[(0,0),(0,1),(1,0),(0,-1),(1,1)]

The list function can be used to debug your custom instances.

Listable class instances are more customizable than what is described here: check source comments or haddock documentation for details.

Standard Listable Instances

LeanCheck comes out-of-the-box with Listable instances for all types in the Haskell 2010 Language Report with the intentional exception of a few types. The leancheck-instances package aims to support types in the Haskell Platform -- $ cabal install leancheck-instances.

Providers for Tasty, test-framework and Hspec

The following providers allow including LeanCheck properties into Tasty, test-framework or Hspec test suites.

Memory usage

Due to the way it is implemented (using lists of lists), LeanCheck can be quite memory intensive if we set the maximum number of tests of a property to millions of values (YMMV).

For the default maximum number of tests (200) you should be safe on most cases. If you use 1 000 or 10 000 as the maximum number of tests for a property you're also generally safe. More than that, it is in a hit or miss basis.

For more details, see LeanCheck memory usage.

Beginner friendliness

LeanCheck strives to be beginner/student friendly both in the interface and its implementation. For instance, to understand LeanCheck's core, one does not need to understand Monads as they aren't used at all there.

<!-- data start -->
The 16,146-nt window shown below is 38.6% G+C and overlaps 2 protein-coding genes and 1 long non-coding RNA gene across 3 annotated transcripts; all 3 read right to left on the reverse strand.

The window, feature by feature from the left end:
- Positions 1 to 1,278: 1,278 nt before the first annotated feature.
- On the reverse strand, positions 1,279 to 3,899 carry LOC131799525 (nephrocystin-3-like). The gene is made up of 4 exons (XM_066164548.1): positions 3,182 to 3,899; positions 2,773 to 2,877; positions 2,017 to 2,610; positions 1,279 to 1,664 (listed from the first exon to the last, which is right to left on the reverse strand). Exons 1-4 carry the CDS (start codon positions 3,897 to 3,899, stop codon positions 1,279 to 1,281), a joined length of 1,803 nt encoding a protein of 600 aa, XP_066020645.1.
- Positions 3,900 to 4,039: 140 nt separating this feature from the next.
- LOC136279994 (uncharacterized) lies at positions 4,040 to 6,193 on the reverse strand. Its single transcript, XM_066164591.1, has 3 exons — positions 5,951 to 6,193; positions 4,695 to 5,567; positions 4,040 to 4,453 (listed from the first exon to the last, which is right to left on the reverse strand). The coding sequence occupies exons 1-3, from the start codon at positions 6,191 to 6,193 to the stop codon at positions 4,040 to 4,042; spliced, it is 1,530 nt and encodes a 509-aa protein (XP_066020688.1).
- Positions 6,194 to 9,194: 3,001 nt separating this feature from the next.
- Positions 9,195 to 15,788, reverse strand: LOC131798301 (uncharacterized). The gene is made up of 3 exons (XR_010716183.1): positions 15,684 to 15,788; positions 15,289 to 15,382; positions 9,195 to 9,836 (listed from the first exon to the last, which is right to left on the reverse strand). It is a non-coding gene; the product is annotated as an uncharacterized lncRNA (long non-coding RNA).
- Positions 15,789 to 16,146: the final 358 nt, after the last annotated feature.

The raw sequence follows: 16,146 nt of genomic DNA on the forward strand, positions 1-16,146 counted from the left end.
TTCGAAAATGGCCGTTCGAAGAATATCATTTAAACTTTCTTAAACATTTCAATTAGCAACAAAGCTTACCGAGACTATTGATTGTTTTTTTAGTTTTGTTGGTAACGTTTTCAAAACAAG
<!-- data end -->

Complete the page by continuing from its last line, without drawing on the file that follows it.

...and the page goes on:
In the name of keeping the implementation easy to understand, a compromise were made in terms of performance (cf. LeanCheck memory usage).

LeanCheck is mostly Haskell 98 compliant and almost Haskell 2010 compliant. With the exception of Listable derivation modules (TH and Generics), the only extension used by LeanCheck is CPP. This is to maintain compatibility with different compilers. LeanCheck even compiles and runs on Hugs98 from September 2006.

LeanCheck has 100% Haddock coverage with most functions having examples.

Further reading

For a detailed documentation of each function, see LeanCheck's Haddock documentation.

For an introduction to property-based testing and a step-by-step guide to LeanCheck, see the tutorial on property-based testing with LeanCheck (doc/tutorial.md in the source repository).

LeanCheck is subject to a chapter in a PhD Thesis (2017).

LeanCheck has a list of frequently asked questions and answers.